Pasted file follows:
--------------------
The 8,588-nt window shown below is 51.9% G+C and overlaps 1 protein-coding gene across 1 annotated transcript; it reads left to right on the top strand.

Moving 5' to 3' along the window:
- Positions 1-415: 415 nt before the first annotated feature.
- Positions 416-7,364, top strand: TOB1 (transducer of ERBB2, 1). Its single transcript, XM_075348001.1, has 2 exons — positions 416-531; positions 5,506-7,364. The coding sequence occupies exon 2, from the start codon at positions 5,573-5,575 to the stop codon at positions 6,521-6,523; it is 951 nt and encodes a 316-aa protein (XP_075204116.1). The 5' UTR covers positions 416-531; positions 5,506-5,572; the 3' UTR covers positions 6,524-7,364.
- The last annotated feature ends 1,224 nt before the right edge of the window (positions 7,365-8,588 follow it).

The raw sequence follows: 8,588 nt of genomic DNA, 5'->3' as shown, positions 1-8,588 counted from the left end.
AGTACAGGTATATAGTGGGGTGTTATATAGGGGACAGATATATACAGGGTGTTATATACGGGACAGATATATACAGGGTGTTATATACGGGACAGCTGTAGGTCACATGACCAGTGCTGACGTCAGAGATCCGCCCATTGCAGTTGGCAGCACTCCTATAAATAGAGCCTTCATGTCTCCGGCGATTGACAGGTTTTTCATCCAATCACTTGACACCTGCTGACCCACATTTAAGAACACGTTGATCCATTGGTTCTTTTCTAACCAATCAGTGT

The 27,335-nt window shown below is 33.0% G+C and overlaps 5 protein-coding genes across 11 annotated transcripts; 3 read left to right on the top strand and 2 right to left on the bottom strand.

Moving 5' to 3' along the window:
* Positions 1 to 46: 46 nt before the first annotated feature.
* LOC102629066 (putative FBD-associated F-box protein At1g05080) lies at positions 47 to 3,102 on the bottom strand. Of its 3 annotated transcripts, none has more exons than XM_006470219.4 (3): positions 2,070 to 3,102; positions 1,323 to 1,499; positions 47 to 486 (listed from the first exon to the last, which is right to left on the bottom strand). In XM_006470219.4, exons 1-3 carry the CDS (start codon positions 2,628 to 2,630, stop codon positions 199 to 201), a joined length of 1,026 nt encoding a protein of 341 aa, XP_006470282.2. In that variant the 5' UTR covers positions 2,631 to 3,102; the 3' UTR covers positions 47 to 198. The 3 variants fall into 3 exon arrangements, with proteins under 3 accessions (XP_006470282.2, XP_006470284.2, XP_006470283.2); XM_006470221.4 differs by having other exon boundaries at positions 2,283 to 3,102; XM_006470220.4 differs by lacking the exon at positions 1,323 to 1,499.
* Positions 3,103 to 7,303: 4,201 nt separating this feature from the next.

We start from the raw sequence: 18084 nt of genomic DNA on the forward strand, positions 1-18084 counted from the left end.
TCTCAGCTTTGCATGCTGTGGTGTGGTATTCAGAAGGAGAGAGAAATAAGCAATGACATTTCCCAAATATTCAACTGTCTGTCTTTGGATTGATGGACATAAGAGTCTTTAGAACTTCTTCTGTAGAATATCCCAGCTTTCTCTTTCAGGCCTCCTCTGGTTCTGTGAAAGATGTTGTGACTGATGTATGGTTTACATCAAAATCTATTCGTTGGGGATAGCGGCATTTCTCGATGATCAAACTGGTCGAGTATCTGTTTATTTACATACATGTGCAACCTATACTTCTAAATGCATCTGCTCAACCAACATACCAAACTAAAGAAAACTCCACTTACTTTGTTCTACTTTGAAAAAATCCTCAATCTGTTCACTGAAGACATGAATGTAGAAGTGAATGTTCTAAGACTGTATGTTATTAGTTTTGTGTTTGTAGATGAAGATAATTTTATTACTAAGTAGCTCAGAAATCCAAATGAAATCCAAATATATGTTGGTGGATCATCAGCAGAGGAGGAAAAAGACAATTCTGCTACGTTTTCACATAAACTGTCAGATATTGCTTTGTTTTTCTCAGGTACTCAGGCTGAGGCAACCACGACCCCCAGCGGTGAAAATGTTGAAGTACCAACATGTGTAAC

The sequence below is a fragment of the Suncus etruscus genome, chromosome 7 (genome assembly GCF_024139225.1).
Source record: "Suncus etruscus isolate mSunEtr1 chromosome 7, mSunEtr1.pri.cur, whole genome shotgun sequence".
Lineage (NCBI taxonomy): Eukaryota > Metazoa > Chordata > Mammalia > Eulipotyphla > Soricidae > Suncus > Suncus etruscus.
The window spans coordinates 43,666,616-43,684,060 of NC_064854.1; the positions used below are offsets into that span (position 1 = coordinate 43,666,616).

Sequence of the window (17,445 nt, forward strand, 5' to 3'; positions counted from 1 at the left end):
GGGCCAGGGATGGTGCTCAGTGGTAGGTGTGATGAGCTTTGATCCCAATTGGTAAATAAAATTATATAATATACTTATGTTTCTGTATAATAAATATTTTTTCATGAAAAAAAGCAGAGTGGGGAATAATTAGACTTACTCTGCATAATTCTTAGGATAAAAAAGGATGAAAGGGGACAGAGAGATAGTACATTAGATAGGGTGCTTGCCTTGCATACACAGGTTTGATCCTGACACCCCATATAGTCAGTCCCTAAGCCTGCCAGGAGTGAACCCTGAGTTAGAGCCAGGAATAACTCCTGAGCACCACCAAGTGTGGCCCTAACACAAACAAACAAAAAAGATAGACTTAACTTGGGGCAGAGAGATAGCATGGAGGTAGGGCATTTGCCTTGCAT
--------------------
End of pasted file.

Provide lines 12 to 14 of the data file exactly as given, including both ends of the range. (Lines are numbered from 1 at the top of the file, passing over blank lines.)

* Positions 3,103 to 7,303: 4,201 nt separating this feature from the next.

We start from the raw sequence: 18084 nt of genomic DNA on the forward strand, positions 1-18084 counted from the left end.
TCTCAGCTTTGCATGCTGTGGTGTGGTATTCAGAAGGAGAGAGAAATAAGCAATGACATTTCCCAAATATTCAACTGTCTGTCTTTGGATTGATGGACATAAGAGTCTTTAGAACTTCTTCTGTAGAATATCCCAGCTTTCTCTTTCAGGCCTCCTCTGGTTCTGTGAAAGATGTTGTGACTGATGTATGGTTTACATCAAAATCTATTCGTTGGGGATAGCGGCATTTCTCGATGATCAAACTGGTCGAGTATCTGTTTATTTACATACATGTGCAACCTATACTTCTAAATGCATCTGCTCAACCAACATACCAAACTAAAGAAAACTCCACTTACTTTGTTCTACTTTGAAAAAATCCTCAATCTGTTCACTGAAGACATGAATGTAGAAGTGAATGTTCTAAGACTGTATGTTATTAGTTTTGTGTTTGTAGATGAAGATAATTTTATTACTAAGTAGCTCAGAAATCCAAATGAAATCCAAATATATGTTGGTGGATCATCAGCAGAGGAGGAAAAAGACAATTCTGCTACGTTTTCACATAAACTGTCAGATATTGCTTTGTTTTTCTCAGGTACTCAGGCTGAGGCAACCACGACCCCCAGCGGTGAAAATGTTGAAGTACCAACATGTGTAAC